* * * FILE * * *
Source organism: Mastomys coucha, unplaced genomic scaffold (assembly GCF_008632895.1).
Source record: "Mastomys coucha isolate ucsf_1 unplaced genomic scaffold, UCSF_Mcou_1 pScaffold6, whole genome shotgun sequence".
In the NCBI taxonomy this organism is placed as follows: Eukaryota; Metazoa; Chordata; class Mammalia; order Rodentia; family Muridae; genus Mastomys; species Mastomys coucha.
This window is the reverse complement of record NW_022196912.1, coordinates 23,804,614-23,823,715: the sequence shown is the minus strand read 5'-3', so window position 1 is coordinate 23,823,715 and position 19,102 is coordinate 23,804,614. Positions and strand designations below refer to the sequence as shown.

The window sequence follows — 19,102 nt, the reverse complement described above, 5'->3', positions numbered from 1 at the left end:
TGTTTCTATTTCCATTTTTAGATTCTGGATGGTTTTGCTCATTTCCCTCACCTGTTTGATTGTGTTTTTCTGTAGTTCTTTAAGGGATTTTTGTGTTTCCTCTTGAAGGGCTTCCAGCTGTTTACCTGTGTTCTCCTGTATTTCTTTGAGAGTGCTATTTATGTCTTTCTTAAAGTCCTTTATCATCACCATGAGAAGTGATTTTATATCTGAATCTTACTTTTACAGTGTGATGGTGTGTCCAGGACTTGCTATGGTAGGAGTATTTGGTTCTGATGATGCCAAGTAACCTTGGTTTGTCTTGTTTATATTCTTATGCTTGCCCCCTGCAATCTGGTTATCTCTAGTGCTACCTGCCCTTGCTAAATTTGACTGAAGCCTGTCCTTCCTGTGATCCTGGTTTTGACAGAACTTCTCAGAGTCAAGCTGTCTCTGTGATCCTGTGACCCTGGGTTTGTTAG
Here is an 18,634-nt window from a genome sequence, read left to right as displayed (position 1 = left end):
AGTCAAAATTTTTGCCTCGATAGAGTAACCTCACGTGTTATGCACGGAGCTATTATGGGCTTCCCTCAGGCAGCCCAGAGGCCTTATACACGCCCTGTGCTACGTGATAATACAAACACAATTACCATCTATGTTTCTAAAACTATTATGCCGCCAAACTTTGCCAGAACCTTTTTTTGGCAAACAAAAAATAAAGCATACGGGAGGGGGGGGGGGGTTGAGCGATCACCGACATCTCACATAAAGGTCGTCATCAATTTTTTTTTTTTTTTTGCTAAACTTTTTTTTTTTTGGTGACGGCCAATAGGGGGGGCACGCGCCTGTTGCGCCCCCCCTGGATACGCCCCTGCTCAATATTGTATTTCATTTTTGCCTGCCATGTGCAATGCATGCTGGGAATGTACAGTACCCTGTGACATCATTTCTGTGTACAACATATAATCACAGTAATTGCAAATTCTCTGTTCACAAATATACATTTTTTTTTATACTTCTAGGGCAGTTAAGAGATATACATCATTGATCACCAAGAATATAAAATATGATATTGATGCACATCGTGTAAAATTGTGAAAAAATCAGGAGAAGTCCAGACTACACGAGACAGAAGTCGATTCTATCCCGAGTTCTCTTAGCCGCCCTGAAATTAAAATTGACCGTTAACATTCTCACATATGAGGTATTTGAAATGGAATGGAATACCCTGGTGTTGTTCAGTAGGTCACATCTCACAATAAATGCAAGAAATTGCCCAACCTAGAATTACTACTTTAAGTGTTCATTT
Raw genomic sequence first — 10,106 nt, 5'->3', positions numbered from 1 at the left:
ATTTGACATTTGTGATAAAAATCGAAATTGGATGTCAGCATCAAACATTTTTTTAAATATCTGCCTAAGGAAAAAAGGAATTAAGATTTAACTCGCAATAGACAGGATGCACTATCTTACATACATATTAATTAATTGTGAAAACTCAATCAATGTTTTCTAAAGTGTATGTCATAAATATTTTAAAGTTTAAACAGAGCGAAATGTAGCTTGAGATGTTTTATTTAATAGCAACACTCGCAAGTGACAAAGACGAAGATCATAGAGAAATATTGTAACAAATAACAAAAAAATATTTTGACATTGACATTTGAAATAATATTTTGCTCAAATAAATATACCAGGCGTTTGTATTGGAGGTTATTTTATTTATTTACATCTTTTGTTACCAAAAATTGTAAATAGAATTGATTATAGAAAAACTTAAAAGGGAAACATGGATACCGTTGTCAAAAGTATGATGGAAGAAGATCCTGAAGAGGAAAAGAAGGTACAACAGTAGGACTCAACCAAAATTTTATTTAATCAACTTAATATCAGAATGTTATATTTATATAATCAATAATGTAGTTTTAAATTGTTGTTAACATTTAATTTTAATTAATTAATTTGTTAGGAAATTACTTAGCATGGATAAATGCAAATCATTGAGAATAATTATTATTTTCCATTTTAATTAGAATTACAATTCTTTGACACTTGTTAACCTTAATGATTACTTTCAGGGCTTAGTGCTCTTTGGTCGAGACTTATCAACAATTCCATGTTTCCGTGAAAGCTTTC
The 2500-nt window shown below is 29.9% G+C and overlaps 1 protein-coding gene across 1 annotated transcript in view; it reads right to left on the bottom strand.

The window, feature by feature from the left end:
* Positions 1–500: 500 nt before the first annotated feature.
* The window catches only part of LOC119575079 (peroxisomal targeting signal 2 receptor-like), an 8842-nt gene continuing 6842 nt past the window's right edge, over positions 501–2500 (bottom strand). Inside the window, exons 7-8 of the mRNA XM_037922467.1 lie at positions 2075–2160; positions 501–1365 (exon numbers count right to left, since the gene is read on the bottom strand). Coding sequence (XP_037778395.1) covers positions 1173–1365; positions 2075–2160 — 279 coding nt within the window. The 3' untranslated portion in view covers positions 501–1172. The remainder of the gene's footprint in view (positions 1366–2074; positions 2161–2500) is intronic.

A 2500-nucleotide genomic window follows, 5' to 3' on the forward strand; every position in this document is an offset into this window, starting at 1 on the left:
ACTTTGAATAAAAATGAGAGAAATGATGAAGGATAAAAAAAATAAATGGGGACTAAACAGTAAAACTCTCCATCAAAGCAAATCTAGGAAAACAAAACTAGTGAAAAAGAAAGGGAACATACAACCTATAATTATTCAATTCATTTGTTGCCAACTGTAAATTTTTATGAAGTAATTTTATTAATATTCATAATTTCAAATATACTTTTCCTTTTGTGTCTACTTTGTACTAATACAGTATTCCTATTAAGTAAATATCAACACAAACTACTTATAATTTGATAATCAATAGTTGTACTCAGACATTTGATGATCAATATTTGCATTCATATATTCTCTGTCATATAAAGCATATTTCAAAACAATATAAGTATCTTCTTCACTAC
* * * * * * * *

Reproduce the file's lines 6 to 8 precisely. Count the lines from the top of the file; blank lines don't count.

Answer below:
TGTTTCTATTTCCATTTTTAGATTCTGGATGGTTTTGCTCATTTCCCTCACCTGTTTGATTGTGTTTTTCTGTAGTTCTTTAAGGGATTTTTGTGTTTCCTCTTGAAGGGCTTCCAGCTGTTTACCTGTGTTCTCCTGTATTTCTTTGAGAGTGCTATTTATGTCTTTCTTAAAGTCCTTTATCATCACCATGAGAAGTGATTTTATATCTGAATCTTACTTTTACAGTGTGATGGTGTGTCCAGGACTTGCTATGGTAGGAGTATTTGGTTCTGATGATGCCAAGTAACCTTGGTTTGTCTTGTTTATATTCTTATGCTTGCCCCCTGCAATCTGGTTATCTCTAGTGCTACCTGCCCTTGCTAAATTTGACTGAAGCCTGTCCTTCCTGTGATCCTGGTTTTGACAGAACTTCTCAGAGTCAAGCTGTCTCTGTGATCCTGTGACCCTGGGTTTGTTAG
Here is an 18,634-nt window from a genome sequence, read left to right as displayed (position 1 = left end):
AGTCAAAATTTTTGCCTCGATAGAGTAACCTCACGTGTTATGCACGGAGCTATTATGGGCTTCCCTCAGGCAGCCCAGAGGCCTTATACACGCCCTGTGCTACGTGATAATACAAACACAATTACCATCTATGTTTCTAAAACTATTATGCCGCCAAACTTTGCCAGAACCTTTTTTTGGCAAACAAAAAATAAAGCATACGGGAGGGGGGGGGGGGTTGAGCGATCACCGACATCTCACATAAAGGTCGTCATCAATTTTTTTTTTTTTTTTGCTAAACTTTTTTTTTTTTGGTGACGGCCAATAGGGGGGGCACGCGCCTGTTGCGCCCCCCCTGGATACGCCCCTGCTCAATATTGTATTTCATTTTTGCCTGCCATGTGCAATGCATGCTGGGAATGTACAGTACCCTGTGACATCATTTCTGTGTACAACATATAATCACAGTAATTGCAAATTCTCTGTTCACAAATATACATTTTTTTTTATACTTCTAGGGCAGTTAAGAGATATACATCATTGATCACCAAGAATATAAAATATGATATTGATGCACATCGTGTAAAATTGTGAAAAAATCAGGAGAAGTCCAGACTACACGAGACAGAAGTCGATTCTATCCCGAGTTCTCTTAGCCGCCCTGAAATTAAAATTGACCGTTAACATTCTCACATATGAGGTATTTGAAATGGAATGGAATACCCTGGTGTTGTTCAGTAGGTCACATCTCACAATAAATGCAAGAAATTGCCCAACCTAGAATTACTACTTTAAGTGTTCATTT